884,647 words
                                                       29,066 different words

                                                       29,0662 = 844,832,356
                                                       possible bigrams
    •   Quadrigram
                                                       for the random sentence
                                                       generator, this means
                                                       very limited choices for
                                                       possible continuations,
                                                       which means program
                                                       can’t be very innovative
                                                       for higher n
    Language Models and N-grams
•   Aside: http://hemispheresmagazine.com/contests/2004/intro.htm
 Language Models and N-grams

• N-gram models + smoothing
  – one consequence of smoothing is that
  – every possible concatentation or sequence
    of words has a non-zero probability
           Colorless green ideas
•   examples
     – (1) colorless green ideas sleep furiously
     – (2) furiously sleep ideas green colorless
•   Chomsky (1957):
     – . . . It is fair to assume that neither sentence (1) nor (2) (nor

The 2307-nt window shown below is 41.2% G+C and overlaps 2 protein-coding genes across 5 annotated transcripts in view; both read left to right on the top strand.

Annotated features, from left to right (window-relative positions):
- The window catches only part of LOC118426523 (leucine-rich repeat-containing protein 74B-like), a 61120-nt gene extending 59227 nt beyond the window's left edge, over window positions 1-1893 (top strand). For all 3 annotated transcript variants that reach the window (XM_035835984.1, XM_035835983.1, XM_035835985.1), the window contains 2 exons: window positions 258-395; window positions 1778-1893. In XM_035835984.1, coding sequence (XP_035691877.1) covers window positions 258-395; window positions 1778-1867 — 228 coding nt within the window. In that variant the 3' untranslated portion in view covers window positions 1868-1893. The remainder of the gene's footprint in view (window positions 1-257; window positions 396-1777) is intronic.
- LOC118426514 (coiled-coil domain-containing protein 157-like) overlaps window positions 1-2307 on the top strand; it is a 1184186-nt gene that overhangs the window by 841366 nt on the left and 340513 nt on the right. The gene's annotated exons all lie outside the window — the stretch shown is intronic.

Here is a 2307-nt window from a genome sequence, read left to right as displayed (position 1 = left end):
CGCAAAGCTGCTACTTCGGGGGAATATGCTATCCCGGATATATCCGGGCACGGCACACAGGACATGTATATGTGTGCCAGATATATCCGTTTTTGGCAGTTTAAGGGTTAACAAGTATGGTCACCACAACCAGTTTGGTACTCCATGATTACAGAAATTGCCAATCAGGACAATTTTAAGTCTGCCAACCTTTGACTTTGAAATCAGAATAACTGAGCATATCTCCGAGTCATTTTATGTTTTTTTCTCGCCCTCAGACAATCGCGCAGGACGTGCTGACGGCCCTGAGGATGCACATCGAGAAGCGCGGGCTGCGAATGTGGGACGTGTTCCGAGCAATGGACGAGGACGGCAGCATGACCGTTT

indeed any part of these sentences) has ever occurred in an
       English discourse. Hence, in any statistical model for
       grammaticalness, these sentences will be ruled out on
       identical grounds as equally `remote' from English. Yet (1),
       though nonsensical, is grammatical, while (2) is not.
•   idea
     – (1) is syntactically valid, (2) is word salad
•   Statistical Experiment (Pereira 2002)
           Colorless green ideas
•   examples
     – (1) colorless green ideas sleep furiously
     – (2) furiously sleep ideas green colorless
•   Statistical Experiment (Pereira 2002)          wi-1   wi

                                                   bigram language model
    Interesting things to Google
•   example
     – colorless green ideas sleep furiously
•   First hit
    Interesting things to Google
•   example
     – colorless green ideas sleep furiously
•   first hit
     – compositional semantics
     –    a green idea is, according to well established usage of the word "green" is
         one that is an idea that is new and untried.
     –   again, a colorless idea is one without vividness, dull and unexciting.
     –   so it follows that a colorless green idea is a new, untried idea that is
         without vividness, dull and unexciting.
     –   to sleep is, among other things, is to be in a state of dormancy or inactivity,
         or in a state of unconsciousness.
     –   to sleep furiously may seem a puzzling turn of phrase but one reflects that
         the mind in sleep often indeed moves furiously with ideas and images
         flickering in and out.
    Interesting things to Google
•   example
     – colorless green ideas sleep furiously
•   another hit: (a story)
     – "So this is our ranking system," said Chomsky. "As you can see,
       the highest rank is yellow."
     – "And the new ideas?"
     – "The green ones? Oh, the green ones don't get a color until
       they've had some seasoning. These ones, anyway, are still too
       angry. Even when they're asleep, they're furious. We've had to
       kick them out of the dormitories - they're just unmanageable."
     – "So where are they?"
     – "Look," said Chomsky, and pointed out of the window. There below,
       on the lawn, the colorless green ideas slept, furiously.